Super User is a question and answer site for computer enthusiasts and power users. Join them; it only takes a minute:

Sign up
Here's how it works:
  1. Anybody can ask a question
  2. Anybody can answer
  3. The best answers are voted up and rise to the top

So over the years I have had to generate, and use a lot of ssh keys. Some of the things that always have to get done are ~/.ssh needs to be 0700 and ~/.ssh/authorized_keys needs to be 0600, and then private keys used to login to a server always need to be 0600. I know ssh enforces these permissions but I wanted to know the reason why its not safe to have the following (Yes I am calling the white hats, black hats and anything in between to get this answer).

  • ~/.ssh/ = 0755
  • ~/.ssh/authorized_keys = 0644
  • ~/.ssh/id_rsa = 644 (or any private key)
share|improve this question
Um, making your keys world readable means anyone can get your private key, meaning they can log into anything you can . . . – ernie Aug 1 '13 at 21:56

For security prevent unauthorized users from obtaining any information that might help break your account.

Remember your security principles, only provide the absolute minimum information (if any) necessary to an outside party to perform a task. The designed set of permissions do that. And ssh is designed to be highly trusted security software.

share|improve this answer

Linux file permissions can be expressed as a three-digit number. Each of the digits represent: Owner, Group, Others.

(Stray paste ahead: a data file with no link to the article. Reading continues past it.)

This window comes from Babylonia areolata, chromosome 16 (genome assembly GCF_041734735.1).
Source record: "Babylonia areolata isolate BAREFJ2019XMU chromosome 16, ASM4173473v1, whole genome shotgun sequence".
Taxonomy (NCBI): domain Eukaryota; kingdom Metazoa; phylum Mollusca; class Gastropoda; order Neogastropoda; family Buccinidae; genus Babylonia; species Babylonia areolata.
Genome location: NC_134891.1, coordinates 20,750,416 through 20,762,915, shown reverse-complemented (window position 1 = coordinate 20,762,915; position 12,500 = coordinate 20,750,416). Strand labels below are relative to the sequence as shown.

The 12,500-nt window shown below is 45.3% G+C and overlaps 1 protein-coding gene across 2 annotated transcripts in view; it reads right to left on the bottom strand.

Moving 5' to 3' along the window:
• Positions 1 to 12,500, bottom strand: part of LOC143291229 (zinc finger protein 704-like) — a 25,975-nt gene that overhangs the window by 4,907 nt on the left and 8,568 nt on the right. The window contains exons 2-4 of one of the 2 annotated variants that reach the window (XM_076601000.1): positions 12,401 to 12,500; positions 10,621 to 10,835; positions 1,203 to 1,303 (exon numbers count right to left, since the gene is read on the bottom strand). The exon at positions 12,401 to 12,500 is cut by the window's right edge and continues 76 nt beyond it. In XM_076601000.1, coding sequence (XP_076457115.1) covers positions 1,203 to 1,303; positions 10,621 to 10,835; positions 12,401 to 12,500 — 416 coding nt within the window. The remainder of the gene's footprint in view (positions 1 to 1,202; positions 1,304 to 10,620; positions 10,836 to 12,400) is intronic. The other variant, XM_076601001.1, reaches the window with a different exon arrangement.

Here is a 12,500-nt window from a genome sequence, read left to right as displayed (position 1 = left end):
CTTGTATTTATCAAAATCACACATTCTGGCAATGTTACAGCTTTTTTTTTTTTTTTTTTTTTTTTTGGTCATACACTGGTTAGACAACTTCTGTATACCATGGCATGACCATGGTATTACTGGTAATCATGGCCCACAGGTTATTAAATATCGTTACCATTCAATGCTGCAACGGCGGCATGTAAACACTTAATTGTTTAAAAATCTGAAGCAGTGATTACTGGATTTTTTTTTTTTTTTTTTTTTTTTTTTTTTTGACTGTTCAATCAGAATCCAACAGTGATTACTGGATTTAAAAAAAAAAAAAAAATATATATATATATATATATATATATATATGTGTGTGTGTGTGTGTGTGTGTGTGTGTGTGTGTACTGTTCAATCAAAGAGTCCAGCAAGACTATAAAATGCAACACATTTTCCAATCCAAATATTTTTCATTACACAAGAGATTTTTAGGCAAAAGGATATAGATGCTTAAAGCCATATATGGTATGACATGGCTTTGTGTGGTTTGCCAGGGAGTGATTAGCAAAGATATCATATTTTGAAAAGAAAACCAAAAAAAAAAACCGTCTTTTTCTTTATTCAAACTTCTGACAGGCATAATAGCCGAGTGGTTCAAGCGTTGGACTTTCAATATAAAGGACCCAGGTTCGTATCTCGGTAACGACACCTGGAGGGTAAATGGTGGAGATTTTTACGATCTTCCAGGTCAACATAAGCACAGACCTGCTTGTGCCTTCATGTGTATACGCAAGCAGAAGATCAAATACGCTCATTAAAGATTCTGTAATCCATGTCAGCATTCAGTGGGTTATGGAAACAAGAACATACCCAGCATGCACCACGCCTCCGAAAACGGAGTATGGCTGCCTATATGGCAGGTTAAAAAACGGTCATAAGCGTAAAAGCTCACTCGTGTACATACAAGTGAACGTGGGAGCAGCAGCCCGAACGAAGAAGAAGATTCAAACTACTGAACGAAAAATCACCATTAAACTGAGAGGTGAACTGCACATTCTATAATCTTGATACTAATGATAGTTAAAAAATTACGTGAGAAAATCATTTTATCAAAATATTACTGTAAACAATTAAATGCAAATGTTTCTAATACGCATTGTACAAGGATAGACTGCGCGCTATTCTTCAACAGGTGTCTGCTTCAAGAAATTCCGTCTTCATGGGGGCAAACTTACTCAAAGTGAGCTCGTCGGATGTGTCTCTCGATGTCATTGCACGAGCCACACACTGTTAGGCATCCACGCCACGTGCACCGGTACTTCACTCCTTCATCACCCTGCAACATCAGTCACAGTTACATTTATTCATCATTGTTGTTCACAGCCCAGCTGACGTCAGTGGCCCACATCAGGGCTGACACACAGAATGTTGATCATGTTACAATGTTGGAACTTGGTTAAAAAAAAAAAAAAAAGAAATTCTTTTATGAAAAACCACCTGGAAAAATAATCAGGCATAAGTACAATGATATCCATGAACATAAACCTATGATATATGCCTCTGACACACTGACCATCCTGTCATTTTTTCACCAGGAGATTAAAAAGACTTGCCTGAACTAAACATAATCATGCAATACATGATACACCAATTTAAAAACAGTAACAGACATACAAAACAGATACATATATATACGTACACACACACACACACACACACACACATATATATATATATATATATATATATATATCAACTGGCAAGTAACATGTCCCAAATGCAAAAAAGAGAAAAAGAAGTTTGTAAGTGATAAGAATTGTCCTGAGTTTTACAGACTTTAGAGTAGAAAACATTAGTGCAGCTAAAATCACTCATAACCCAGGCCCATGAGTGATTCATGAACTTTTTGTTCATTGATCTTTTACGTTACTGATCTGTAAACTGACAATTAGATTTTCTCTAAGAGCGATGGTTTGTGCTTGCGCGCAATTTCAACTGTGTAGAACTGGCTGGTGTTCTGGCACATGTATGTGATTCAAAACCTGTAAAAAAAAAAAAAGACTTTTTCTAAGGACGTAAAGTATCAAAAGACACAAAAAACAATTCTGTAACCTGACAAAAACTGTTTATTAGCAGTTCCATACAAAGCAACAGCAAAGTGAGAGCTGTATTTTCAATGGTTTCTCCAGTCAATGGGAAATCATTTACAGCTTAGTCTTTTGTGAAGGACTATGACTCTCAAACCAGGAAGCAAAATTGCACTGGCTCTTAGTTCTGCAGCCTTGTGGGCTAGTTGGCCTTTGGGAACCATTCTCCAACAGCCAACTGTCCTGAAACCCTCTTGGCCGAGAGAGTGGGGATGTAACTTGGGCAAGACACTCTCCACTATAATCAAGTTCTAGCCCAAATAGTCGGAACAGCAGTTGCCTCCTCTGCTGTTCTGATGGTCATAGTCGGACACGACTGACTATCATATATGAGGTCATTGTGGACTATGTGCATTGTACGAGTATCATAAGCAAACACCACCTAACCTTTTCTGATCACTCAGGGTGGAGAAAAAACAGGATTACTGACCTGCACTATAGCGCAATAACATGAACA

Digit |  Permissions
0     |  None
1     |  Execute
2     |  Write
3     |  Write and Execute
4     |  Read
5     |  Read and Execute
6     |  Read and Write
7     |  Read, Write and Execute

With 755, you'd give reading and execution permissions to everyone. With 644, you'd be giving reading permissions to everyone.

SSH clients and servers will remind you to use strong permissions to ensure that you don't accidentally share your private key with every user on a server.

share|improve this answer

Traditionally, Unix & Linux servers are designed to be multi-user systems. Due to the implications of using Public / Private Key Cryptography, it becomes important to keep the Private Key secret. The octal file permissions meanings are described by @gregory in his answer, and are more fully described by the Unix Modes Wikipedia Page. The rest of my answer will focus on what it seems you're interested in, which are the potential implications of having lax permissions on your ~/.ssh directory and underlying files.

The reasoning for the permissions sshd enforces when StrictModes is on are:

  • ~/.ssh/ = 0700:
    • The entire ~/.ssh/ directory contains files that need to be read by the user running ssh, and written to in the case of ~/.ssh/config.
    • It also contains files that a malicious user could abuse by being able to read or write to. The lax permissions you mention 0755 for this directory, along with the others (~/.ssh/id_rsa = 0644, ~/.ssh/authorized_keys = 0644) would potentially allow a lot of abuses to occur. For example:
      • An attacker might steal ~/.ssh/id_rsa, or other Private Keys in this directory, allowing them to login to any host that the target user is authorized to SSH into. This is why ~/.ssh/id_rsa = 0644 is bad, and it is the most obvious low-hanging fruit an attacker would look for first.
      • An attacker might add their Public Key to ~/.ssh/authorized_keys, which would grant that user access to SSH into the host and masquerade as that user. If the target user is in /etc/sudoers and has passwordless sudo enabled, then this becomes a privilege escalation attack.